But the absence of the cues does not completely destroy the perception of size as known. This knowledge gives us some degree of size constancy.
(ii) Shape Constancy:
When we see a table in front of us, we perceive it to be rectangular. The object shape perceived corresponds to its retinal image. When we see it from a side, we perceive it to be rectangular, though its retinal image is trapezoid. This is called the perception of shape constancy. The knowledge of the true shape of the object eliminates the effect of the visual cues.
(iii) Colour Constancy:
When we see coal in green light, we perceive it to be black. When we see it in red light, we perceive it to be black. When we see chalk in fed light, we perceive it to be white. When we see it in blue light, we perceive it to be white. This is called the perception of colour constancy. The knowledge of the true colour of the object eliminates the effect of the light.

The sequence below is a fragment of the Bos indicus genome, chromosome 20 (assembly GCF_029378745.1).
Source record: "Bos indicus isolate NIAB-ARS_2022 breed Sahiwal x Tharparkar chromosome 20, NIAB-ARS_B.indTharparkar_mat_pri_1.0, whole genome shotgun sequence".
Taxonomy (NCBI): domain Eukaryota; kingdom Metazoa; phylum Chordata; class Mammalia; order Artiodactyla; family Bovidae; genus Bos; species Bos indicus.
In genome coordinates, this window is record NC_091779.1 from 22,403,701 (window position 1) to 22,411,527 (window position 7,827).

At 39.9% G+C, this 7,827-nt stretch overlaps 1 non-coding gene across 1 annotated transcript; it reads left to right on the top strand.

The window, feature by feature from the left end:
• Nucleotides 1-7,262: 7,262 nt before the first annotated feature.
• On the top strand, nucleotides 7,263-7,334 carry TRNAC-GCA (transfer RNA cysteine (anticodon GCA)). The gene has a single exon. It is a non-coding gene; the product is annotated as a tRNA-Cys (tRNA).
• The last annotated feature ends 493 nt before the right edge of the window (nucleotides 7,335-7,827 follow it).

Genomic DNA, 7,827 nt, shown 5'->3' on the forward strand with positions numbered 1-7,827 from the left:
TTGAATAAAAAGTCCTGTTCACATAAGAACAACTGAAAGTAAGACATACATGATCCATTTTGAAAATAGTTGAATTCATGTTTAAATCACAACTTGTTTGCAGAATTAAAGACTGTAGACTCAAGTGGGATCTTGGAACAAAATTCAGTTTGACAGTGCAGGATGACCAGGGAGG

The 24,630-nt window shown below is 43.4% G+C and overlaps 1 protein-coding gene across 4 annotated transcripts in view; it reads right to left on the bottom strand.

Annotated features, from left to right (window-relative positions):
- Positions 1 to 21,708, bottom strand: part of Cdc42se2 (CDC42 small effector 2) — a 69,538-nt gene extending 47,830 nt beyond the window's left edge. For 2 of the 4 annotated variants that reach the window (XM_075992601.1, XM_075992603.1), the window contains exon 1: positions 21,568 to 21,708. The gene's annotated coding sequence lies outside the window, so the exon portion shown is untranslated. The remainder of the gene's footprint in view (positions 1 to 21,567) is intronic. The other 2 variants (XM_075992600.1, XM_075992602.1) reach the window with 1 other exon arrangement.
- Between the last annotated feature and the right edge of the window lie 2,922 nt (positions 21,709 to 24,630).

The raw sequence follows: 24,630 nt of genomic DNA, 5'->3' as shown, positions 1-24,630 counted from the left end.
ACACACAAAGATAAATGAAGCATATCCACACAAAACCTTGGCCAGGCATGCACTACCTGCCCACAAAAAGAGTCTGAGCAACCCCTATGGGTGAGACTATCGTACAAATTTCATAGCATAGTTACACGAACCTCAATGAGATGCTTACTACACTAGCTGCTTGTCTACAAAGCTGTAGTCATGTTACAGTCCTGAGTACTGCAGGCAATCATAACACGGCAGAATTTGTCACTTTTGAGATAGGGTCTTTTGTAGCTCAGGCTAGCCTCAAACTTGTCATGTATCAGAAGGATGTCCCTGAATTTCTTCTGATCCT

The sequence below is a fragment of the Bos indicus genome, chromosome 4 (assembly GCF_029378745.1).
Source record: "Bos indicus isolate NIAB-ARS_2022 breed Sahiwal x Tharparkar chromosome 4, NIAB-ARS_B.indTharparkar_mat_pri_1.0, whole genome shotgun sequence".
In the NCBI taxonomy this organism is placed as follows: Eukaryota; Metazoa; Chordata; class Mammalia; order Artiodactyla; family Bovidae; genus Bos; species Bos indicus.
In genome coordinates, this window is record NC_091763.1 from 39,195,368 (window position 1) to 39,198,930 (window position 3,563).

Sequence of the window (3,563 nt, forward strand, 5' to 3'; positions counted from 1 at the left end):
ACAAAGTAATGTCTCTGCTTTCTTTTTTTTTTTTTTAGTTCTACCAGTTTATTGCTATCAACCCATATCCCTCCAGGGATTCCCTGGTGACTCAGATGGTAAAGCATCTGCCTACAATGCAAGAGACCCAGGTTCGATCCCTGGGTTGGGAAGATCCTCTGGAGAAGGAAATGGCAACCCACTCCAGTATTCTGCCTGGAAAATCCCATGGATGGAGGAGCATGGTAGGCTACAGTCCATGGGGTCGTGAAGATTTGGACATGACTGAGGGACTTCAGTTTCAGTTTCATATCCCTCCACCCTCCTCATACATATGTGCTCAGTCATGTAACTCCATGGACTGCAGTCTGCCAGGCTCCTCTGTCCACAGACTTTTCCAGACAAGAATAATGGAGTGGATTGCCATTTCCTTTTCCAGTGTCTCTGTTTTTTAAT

(iv) Brightness Constancy:
When we see coal in the bright sun, we perceive it to be black, though it reflects more light. When we see coal in the shade, we perceive it to be black, though it reflects less light. This is called the perception of brightness constancy. The knowledge of the true colour eliminates the effect of the different degrees of illumination. Perceptual constancy depends upon past experience and habits of perception.
The Perception of Time:
The perception of time is based upon the experience of duration and succession of events. We can perceive the present only. But the perceived time is not a mathematical moment but a duration or block. It is called by William James the specious present. It contains not only the present but also “an echo of the immediate past and a foretaste of the immediate future”. Actual sensation is the mark of the present time.